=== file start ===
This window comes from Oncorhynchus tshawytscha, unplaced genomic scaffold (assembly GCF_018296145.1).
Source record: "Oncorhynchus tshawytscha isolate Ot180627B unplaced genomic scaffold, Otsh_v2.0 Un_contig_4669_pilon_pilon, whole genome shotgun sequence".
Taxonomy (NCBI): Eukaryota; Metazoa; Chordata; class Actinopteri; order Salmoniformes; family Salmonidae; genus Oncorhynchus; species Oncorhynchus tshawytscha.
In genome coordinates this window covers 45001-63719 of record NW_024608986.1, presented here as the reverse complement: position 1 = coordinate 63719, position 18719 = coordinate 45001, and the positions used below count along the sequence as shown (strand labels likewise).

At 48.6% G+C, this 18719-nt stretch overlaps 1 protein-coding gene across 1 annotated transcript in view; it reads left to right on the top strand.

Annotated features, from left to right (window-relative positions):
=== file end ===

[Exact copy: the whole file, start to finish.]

This window comes from Oncorhynchus tshawytscha, unplaced genomic scaffold (assembly GCF_018296145.1).
Source record: "Oncorhynchus tshawytscha isolate Ot180627B unplaced genomic scaffold, Otsh_v2.0 Un_contig_4669_pilon_pilon, whole genome shotgun sequence".
Taxonomy (NCBI): Eukaryota; Metazoa; Chordata; class Actinopteri; order Salmoniformes; family Salmonidae; genus Oncorhynchus; species Oncorhynchus tshawytscha.
In genome coordinates this window covers 45001-63719 of record NW_024608986.1, presented here as the reverse complement: position 1 = coordinate 63719, position 18719 = coordinate 45001, and the positions used below count along the sequence as shown (strand labels likewise).

At 48.6% G+C, this 18719-nt stretch overlaps 1 protein-coding gene across 1 annotated transcript in view; it reads left to right on the top strand.

Annotated features, from left to right (window-relative positions):